21 Scaling Up to Large and Complex Development

The goal of this chapter is to demonstrate the need to evolve the development method as the endeavor situation increases in complexity, and the strategies that can be used to accomplish this. Specifically, after completing this chapter, the reader will be shown

  • the sources of complexity in a software endeavor;
  • the bottlenecks that might appear in the endeavor if the management dependencies among subsystems and teams are not reduced;
  • how scaling was addressed in the past (when technology was the bottleneck) compared to today (when human interaction is the bottleneck);
  • the extended view of practice architecture, including the team layer;
  • the important role of team alignment toward a common vision, supported by clear responsibilities and division of work; and
  • the important role of synchronization for team leads, to align their deadlines and priorities.

When we talk here about “large-scale development,” we mean scaling to development that involves 30 people or more. The number 30 is not a magic number. Some consider 50 or more to indicate large-scale, some 100 or even more.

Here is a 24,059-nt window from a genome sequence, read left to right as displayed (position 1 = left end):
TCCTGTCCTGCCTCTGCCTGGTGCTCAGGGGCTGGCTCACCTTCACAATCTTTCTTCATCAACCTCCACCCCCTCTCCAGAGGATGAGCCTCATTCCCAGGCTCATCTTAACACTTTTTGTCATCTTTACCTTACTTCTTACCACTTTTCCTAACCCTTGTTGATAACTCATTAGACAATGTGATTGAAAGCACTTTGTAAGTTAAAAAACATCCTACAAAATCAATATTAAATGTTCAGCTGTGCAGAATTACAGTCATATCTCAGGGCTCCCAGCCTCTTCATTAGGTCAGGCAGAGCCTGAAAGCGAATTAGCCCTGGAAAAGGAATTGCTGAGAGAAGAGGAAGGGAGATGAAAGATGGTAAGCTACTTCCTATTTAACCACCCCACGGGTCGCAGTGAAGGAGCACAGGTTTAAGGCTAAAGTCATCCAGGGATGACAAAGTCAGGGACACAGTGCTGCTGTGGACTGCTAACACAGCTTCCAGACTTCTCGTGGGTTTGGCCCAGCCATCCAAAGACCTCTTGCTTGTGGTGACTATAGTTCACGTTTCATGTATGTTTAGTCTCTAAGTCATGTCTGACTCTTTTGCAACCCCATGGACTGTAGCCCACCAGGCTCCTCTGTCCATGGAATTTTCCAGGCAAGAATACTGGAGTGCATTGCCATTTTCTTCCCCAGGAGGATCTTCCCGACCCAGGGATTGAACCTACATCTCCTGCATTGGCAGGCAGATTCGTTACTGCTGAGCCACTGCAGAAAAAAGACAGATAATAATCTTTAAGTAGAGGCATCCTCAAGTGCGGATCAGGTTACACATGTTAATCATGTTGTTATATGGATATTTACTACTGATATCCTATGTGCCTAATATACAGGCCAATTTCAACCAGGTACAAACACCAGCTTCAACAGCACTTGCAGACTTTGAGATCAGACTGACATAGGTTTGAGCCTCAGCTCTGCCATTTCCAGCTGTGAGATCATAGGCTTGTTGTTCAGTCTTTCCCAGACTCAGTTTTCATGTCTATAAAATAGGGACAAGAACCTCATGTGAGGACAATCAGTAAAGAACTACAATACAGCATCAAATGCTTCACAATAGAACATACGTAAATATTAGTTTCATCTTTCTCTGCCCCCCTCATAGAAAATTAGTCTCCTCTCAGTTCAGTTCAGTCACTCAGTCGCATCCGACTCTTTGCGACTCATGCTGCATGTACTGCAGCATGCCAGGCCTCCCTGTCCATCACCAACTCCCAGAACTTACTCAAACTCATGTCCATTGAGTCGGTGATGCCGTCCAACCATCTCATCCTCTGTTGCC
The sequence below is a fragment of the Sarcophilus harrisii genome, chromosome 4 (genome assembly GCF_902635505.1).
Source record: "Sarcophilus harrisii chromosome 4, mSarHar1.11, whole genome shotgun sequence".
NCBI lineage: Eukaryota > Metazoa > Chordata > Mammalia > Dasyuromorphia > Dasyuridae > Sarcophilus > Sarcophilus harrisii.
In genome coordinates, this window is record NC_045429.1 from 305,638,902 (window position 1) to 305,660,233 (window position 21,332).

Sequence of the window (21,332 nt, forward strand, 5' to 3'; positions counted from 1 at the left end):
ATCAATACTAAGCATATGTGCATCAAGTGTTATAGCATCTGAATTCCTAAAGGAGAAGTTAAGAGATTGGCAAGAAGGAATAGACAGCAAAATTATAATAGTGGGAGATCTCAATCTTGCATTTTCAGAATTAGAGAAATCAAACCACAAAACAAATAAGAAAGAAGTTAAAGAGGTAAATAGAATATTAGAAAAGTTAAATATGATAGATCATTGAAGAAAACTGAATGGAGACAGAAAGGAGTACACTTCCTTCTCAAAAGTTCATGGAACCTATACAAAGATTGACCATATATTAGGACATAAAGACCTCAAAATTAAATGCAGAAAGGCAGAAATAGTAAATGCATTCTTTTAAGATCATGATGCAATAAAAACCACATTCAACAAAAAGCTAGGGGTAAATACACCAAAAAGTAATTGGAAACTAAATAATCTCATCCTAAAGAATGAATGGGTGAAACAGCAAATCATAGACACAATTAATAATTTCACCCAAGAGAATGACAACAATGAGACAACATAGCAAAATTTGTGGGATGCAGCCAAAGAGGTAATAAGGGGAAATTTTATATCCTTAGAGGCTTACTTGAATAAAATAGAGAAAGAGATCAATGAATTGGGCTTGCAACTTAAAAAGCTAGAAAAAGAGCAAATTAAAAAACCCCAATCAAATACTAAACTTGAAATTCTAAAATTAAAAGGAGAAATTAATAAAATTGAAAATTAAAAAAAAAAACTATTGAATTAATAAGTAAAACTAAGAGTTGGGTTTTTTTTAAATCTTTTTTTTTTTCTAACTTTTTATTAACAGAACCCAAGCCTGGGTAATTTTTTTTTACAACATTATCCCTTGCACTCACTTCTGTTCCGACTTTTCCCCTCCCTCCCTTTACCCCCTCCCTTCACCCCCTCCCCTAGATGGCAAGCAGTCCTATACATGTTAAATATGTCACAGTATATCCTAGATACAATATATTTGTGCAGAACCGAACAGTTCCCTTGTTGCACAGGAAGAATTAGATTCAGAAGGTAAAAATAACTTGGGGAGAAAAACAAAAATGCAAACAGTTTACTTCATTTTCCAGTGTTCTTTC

In large-scale development, the team members are often distributed across geographical locations. They may be in the same building, but we frequently encounter large development teams being spread across different cities and even different time zones. These teams will likely have multiple requirement sources coming from different customers at any point in time. They may also be serving different opportunities from different stakeholder groups. Stakeholder groups might be related or independent of one another. Moreover, each team might have different skill sets and competency levels.

One of this book’s authors has applied Essence practices to a large development endeavor with several hundred people. The trick is to reduce and manage dependencies among subsystems and teams. If this is not addressed, bottlenecks appear quickly and collaboration becomes difficult.

After studying this chapter, you should be able to

  • explain possible elements of endeavor complexity;
  • explain the difference between the practices at the team layer and the program layer;
  • give an example of a practice architecture involving the team-layer practices;
  • describe the team perspective on Scrum as a composition of smaller team practices as applied to product ownership, team backlog, team sprint, and team retrospectives;
  • list additional steps needed when kick-starting large-scale development (comparing to small-scale development);
  • list roles that are employed in a large-scale development endeavor, together with their descriptions; and
  • explain the Scrum of Scrums.